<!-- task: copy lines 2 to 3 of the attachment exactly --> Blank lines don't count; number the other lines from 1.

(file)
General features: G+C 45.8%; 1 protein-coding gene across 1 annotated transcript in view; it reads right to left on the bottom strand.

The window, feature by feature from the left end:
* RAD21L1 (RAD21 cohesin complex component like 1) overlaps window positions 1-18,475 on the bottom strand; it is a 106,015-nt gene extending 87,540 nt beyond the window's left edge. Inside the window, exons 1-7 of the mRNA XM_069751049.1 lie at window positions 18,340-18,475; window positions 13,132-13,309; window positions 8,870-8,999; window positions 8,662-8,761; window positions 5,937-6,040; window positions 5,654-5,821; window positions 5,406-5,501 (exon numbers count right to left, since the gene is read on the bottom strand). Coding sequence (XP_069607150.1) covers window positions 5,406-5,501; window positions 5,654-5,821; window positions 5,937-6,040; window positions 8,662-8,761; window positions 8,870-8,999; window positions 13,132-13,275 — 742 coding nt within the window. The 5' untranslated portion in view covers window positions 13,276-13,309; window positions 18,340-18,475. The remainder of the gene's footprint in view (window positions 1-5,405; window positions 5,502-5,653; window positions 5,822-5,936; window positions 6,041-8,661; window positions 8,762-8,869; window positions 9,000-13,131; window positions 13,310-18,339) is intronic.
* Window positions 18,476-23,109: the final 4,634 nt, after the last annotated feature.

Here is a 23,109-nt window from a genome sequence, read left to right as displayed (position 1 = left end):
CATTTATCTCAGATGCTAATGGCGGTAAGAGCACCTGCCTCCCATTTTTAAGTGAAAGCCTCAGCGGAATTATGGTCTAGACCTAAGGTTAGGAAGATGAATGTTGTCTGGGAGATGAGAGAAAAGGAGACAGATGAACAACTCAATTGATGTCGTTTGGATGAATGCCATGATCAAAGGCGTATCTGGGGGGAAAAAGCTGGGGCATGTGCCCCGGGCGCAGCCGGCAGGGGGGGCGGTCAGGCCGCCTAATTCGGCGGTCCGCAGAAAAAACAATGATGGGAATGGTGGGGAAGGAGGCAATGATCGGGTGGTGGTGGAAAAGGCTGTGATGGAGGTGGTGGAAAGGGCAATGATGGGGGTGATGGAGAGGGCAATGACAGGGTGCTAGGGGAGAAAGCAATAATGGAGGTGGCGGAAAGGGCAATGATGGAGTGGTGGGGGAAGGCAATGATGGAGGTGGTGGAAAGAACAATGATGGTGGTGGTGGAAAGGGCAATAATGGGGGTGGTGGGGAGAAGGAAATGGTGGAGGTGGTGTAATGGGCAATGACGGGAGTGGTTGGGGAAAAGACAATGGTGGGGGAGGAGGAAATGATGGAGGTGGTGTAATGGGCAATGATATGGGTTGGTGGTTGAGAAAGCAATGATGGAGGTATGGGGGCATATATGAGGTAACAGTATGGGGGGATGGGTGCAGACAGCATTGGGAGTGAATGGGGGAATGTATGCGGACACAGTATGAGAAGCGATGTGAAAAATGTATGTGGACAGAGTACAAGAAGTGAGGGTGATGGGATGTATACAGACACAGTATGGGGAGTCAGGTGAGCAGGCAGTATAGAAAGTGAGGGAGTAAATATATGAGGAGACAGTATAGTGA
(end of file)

The window, feature by feature from the left end:
* RAD21L1 (RAD21 cohesin complex component like 1) overlaps window positions 1-18,475 on the bottom strand; it is a 106,015-nt gene extending 87,540 nt beyond the window's left edge. Inside the window, exons 1-7 of the mRNA XM_069751049.1 lie at window positions 18,340-18,475; window positions 13,132-13,309; window positions 8,870-8,999; window positions 8,662-8,761; window positions 5,937-6,040; window positions 5,654-5,821; window positions 5,406-5,501 (exon numbers count right to left, since the gene is read on the bottom strand). Coding sequence (XP_069607150.1) covers window positions 5,406-5,501; window positions 5,654-5,821; window positions 5,937-6,040; window positions 8,662-8,761; window positions 8,870-8,999; window positions 13,132-13,275 — 742 coding nt within the window. The 5' untranslated portion in view covers window positions 13,276-13,309; window positions 18,340-18,475. The remainder of the gene's footprint in view (window positions 1-5,405; window positions 5,502-5,653; window positions 5,822-5,936; window positions 6,041-8,661; window positions 8,762-8,869; window positions 9,000-13,131; window positions 13,310-18,339) is intronic.